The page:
Myth #5: My wife is a stay-at-home mom, we don’t need life insurance on her. Maybe you can afford to pay for the services required to replace all that your wife does around the house. But, before you simply decide not to investigate the cost of life insurance, we recommend you think about the services you might need should something happen to your spouse. If you have young children, they could include a cook, housekeeper, nanny, after school care, daycare and more. A life insurance policy won’t replace the one lost, but it can simplify and ease both the decisions and change associated with unexpected loss. One more thing to think about is the cost of life insurance. Like health insurance, you will get the most bang for your buck when you are young and healthy. Health conditions and family history can significantly impact both your premiums and eligibility for life insurance.

Myth #6: My kids are too young for life insurance, they can buy it later. There are multiple benefits to buying life insurance for your children, even while they are still infants. Whole life insurance is extremely inexpensive when purchased for an infant or young child. And, it provides a savings benefit which can be used to offset the cost of college or other expenses. Most whole life polices can also be converted to term life insurance later in life. This is especially beneficial if your child develops a health condition later in life that would make them otherwise ineligible for coverage. And, while no one wants to think about the worst happening, some children are victims of accidents and illness. The death benefit of a life insurance policy can ease potential financial burdens caused by unexpected burial expenses.

Myth #7: I have both homeowners and auto insurance. I don’t need an umbrella policy. In today’s highly litigious society, it is very likely that a lawsuit for damages will accompany an insurance claim when serious bodily injury is involved. Let’s say you caused a car accident that leaves someone paralyzed, your auto insurance will only cover damages up to your maximum liability and defense limits. An umbrella policy can provide additional coverage for the excess amounts, including legal fees and court awarded damages. For the type of protection provided, umbrella insurance is inexpensive to maintain.

Myth #8: I don’t need flood insurance. Your property insurance policies do not cover losses due to flood. If it rains where you live, flooding IS possible. Even without a nearby river, creek or lake, rain falling fast enough and long enough, can cause the ground to become saturated and lead to local flooding. We saw rains like this in Austin and surrounding areas during 2010. Homeowners, in areas that had never flooded, were surprised by water levels up to the eaves of their homes. There are also other factors that can affect the risk of flooding, including nearby construction, community development, and even clogged drainage systems. Like umbrella insurance, flood insurance is inexpensive; the damages caused by flooding are not.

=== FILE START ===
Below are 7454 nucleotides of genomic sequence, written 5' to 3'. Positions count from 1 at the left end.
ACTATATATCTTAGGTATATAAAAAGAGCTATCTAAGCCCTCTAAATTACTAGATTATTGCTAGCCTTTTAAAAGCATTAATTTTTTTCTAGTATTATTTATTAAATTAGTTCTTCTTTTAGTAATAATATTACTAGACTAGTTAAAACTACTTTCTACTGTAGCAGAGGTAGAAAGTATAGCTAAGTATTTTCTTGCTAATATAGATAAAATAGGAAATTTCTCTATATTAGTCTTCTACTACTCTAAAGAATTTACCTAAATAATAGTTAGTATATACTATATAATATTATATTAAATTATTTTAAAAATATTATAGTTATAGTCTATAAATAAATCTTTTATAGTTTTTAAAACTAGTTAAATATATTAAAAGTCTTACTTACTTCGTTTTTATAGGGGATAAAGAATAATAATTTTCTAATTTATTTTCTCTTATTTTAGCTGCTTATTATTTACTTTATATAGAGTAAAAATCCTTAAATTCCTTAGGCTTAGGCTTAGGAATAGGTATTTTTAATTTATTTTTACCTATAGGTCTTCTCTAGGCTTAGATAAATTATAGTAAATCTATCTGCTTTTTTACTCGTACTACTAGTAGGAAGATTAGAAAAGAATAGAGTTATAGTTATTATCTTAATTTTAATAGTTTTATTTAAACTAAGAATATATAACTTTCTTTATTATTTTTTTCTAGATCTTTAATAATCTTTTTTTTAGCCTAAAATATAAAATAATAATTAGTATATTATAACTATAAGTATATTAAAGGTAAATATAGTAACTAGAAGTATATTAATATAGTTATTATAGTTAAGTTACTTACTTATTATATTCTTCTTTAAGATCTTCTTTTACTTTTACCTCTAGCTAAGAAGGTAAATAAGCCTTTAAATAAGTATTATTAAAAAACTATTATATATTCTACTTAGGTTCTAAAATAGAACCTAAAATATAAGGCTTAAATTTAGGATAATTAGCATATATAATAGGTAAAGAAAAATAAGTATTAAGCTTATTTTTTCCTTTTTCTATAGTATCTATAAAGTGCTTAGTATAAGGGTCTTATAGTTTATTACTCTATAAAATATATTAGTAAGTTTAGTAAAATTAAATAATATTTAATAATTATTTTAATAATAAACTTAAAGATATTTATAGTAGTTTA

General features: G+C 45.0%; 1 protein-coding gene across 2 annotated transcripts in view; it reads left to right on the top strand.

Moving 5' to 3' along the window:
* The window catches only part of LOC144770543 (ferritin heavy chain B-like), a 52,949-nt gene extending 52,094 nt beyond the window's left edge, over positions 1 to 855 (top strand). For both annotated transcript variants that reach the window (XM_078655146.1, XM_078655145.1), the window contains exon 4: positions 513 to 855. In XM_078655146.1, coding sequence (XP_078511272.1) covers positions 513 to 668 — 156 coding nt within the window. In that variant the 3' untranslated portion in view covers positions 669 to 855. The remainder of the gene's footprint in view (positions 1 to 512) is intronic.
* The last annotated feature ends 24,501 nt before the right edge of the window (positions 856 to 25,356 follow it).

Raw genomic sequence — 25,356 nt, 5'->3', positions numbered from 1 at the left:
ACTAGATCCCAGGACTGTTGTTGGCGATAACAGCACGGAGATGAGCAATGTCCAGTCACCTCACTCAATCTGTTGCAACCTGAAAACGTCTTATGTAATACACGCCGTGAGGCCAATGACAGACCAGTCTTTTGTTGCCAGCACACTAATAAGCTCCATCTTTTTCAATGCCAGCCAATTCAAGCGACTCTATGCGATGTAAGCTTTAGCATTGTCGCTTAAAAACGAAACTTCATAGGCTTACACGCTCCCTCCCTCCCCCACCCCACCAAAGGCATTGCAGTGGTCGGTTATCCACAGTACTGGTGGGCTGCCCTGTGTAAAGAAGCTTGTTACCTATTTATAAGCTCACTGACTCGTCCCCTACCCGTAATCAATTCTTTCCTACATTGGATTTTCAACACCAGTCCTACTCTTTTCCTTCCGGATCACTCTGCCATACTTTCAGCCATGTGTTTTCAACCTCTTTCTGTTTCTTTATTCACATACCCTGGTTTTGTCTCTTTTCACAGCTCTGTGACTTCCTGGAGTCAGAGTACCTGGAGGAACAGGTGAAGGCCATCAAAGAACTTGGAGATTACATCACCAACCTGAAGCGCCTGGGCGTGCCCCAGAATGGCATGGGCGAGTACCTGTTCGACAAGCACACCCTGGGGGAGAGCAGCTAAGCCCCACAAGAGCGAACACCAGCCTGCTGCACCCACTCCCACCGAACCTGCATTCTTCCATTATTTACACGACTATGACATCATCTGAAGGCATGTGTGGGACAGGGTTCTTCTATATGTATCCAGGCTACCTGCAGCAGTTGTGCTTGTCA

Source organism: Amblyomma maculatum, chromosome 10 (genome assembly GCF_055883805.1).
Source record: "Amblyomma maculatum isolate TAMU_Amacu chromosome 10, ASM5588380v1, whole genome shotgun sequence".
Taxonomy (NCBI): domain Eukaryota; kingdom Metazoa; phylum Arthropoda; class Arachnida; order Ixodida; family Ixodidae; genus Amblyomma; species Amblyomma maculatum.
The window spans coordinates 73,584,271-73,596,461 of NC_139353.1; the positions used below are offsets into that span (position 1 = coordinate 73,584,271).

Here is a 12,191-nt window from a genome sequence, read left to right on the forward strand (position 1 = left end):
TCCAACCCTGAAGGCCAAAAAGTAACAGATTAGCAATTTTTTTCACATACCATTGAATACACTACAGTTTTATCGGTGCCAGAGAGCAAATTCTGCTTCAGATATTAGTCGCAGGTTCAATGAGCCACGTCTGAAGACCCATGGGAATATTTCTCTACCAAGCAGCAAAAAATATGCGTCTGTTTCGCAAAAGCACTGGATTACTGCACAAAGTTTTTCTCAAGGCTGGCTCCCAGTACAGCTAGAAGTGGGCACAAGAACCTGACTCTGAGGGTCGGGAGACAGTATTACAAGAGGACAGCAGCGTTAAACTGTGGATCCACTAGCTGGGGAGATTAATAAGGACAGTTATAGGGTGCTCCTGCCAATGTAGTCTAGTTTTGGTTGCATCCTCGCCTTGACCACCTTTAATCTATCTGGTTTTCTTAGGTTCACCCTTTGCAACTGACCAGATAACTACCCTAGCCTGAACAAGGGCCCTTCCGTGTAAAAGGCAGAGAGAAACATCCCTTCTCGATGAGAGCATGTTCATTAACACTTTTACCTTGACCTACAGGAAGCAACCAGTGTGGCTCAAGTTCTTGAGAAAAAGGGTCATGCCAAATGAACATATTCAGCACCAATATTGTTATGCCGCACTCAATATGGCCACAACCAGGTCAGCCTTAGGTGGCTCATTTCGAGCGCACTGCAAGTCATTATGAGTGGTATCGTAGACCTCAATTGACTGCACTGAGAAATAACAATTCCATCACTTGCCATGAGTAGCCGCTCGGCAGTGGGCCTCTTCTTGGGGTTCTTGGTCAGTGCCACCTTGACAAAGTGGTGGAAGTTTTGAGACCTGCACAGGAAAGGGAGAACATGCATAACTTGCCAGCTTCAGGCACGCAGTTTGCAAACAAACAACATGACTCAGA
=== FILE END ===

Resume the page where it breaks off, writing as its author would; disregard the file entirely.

Myth #9: I only have a small at-home business, so business insurance doesn’t really apply to my situation. This simply is not true, as home insurance does not cover your business pursuits. The vast majority of homeowner’s policies exclude, or severly limit, liabilities due to business conducted in the home. In addition, business property (computers, inventory, etc.) will also be excluded or limited by your homeowners insurance. The coverage required to adequately insure your at-home business may vary widely, depending upon the type of service and/or product you offer. Your agent will help you determine the best type of insurance for your needs.

Myth #10: I have life insurance, so I don’t need disability insurance. Life insurance benefits will be available to your beneficiaries in the event of your death, but what if you are injured and unable to work. Even if you have a Whole Life policy, which you can borrow against, you have to pay it back or risk losing some or all of your death benefit. Disability insurance, on the other hand, provides replacement income in just such an instance. And, if you think it can’t happen to you, think again. Three out of every ten Americans (under the age of 65) will suffer a disability lasting 3 months or longer. Nearly 1 in 5 Americans will be disabled for one year or more during their working years. Top that off with the staggering statistic that 70% of working Americans wouldn’t make it 1 month before suffering financial difficulties. And, more than 1 in 4 Americans wouldn’t make it a week. (Statistics provided by The Life and Health Insurance Foundation for Education, 2008)

If you found yourself or your life situation anywhere in the myths above, we recommend you contact your agent, or us, to review your current insurance policies and identify potential gaps in coverage. If you live in Austin, or anywhere in Texas, and need an agent, please give us a call.